[PATCH v4 1/2] ARM: keystone: pm: switch to use generic pm domains
arnd at arndb.de
Tue Nov 25 04:09:40 PST 2014
On Tuesday 25 November 2014 13:08:57 Grygorii Strashko wrote:
> On 11/25/2014 12:33 PM, Arnd Bergmann wrote:
> > On Monday 24 November 2014 22:44:06 Mike Turquette wrote:
> >> Quoting Arnd Bergmann (2014-11-24 02:50:28)
> > I'm not sure I even understand what you intended the example to look
> > like, it does't parse
> > My point above was completely different, the suggestion I made was
> > to not classify the clocks in DT at all, but to leave it all in
> > the client driver.
> I slept with this idea From one side it sounds good. Pls, Correct me if I'm wrong:
> - there still will be "simple-pmdomain" and all devices will be attached to it by
> default (or as specified in DT power-domains = <&simple_pmdomain>;);
I would assume only devices that set "power-domains = <&simple_pmdomain>"
> - drivers will use smth. like pm_clk_remove() to remove optional clocks from pm_clk;
Right. Regarding the naming of the function, I would pick something other
than remove, since the main purpose is not to have that clock abandoned
by the pm-domain code (this is still a side-effect), but to have the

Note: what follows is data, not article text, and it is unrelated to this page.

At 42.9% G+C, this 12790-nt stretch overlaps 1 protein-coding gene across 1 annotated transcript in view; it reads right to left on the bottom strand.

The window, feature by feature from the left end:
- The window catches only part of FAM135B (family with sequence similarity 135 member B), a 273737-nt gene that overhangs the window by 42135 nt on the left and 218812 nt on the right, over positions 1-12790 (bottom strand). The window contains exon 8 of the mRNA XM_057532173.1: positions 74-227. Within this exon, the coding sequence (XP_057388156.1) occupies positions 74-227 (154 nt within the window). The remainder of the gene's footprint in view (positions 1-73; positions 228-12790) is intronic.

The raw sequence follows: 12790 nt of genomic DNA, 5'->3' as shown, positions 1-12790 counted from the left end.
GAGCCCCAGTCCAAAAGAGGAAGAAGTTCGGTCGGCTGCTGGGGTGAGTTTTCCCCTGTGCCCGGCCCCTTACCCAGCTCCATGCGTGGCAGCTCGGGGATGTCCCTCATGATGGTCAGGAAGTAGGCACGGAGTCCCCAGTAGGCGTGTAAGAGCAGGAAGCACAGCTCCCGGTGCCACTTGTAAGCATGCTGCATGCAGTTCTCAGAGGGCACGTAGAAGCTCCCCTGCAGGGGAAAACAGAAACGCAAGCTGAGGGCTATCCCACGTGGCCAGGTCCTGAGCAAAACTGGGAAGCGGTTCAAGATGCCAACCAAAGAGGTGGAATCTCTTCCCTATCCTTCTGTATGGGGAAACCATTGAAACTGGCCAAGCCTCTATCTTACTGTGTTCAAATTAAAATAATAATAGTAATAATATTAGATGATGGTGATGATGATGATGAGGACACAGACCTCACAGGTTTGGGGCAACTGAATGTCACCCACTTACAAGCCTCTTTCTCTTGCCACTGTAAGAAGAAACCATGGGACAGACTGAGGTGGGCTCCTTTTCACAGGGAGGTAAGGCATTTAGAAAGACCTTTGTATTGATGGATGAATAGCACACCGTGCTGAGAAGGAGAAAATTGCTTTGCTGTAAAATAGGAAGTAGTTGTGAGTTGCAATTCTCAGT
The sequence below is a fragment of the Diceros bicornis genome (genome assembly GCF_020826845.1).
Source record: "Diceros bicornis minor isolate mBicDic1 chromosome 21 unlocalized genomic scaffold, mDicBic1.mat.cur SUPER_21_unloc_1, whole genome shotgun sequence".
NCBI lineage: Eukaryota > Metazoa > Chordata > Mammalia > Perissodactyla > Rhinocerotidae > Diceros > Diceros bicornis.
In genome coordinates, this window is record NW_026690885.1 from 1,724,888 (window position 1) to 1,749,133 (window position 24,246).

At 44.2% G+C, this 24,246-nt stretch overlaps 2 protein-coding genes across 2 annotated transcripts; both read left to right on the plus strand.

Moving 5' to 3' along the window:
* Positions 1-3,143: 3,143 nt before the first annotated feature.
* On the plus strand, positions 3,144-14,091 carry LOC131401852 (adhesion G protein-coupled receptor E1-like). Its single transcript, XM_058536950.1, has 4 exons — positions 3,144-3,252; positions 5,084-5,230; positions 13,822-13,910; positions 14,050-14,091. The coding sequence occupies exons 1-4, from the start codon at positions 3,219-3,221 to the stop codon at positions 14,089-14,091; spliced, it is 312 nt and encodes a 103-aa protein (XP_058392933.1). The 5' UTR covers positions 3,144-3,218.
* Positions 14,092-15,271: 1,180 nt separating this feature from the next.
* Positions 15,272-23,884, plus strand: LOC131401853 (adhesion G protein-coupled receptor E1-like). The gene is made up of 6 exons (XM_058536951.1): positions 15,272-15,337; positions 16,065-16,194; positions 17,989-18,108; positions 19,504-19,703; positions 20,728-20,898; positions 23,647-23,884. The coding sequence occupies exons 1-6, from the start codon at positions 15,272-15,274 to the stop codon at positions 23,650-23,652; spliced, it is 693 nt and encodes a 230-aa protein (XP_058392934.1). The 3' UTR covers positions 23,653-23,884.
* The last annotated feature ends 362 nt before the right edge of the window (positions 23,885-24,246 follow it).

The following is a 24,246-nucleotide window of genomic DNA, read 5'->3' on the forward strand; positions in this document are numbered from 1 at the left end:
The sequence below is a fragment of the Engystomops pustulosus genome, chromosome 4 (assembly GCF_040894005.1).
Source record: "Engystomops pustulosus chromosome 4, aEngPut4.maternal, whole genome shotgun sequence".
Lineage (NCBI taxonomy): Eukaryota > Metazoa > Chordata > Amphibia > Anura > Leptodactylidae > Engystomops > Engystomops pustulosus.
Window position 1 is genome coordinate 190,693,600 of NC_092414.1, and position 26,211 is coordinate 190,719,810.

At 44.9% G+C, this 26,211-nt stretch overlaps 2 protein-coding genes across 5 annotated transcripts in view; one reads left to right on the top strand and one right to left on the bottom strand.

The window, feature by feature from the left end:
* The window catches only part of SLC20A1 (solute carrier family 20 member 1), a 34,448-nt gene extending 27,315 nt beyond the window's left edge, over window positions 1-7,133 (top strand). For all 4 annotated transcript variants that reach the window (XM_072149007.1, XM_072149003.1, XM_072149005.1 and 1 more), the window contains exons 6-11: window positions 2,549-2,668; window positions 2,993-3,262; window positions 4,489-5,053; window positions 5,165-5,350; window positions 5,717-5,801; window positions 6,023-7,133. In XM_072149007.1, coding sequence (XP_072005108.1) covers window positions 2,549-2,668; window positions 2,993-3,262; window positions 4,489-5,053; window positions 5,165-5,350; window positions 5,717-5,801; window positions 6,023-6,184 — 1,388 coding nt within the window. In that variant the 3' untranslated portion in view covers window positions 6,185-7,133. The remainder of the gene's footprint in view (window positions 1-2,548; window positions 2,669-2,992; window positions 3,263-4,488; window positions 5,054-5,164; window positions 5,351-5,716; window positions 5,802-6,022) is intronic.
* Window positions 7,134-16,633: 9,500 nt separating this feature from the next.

clock put under control of the driver itself.
It might be possible to do this implicitly if the driver calls clk_get(),
basically doing clk_get() (or another call if necessary) would prevent the
simple pmdomain from turning it off during suspend.
> From another side:
> - drivers will get dependency from pm_clk;
There are three cases here:
- A device that is always used with a pm-domain, the driver doesn't
have to worry about it but do need the dependency on having the
simple-pmdomain code enabled.
- A device that may or may not have clocks, but if it has them, they
are managed through a pm-domain. In this case, it's platform dependent
whether we have the dependency. We may want to prevent the device from
being probed if a power-domain property is present but no driver
for the domain.
- A device that uses the pm-domain on some machines but not on others:
this is a bit tricky, because the driver will still have to know
about all the clocks, although we could choose not to turn off the
clocks during suspend if the power-domain is not set.
> - HW limitations can't be taken into account - it's possible that some clocks should
> not be enabled until it's allowed. And only driver know when it's allowed.
> Otherwise, HW state may become unspecified or wrong output can be generated.
Correct: if you have a device that you don't want to be handled by a simple
pm-domain, then you have to connect it to a different pm-domain, e.g. one that
manages a fixed set of clocks itself.
More information about the linux-arm-kernel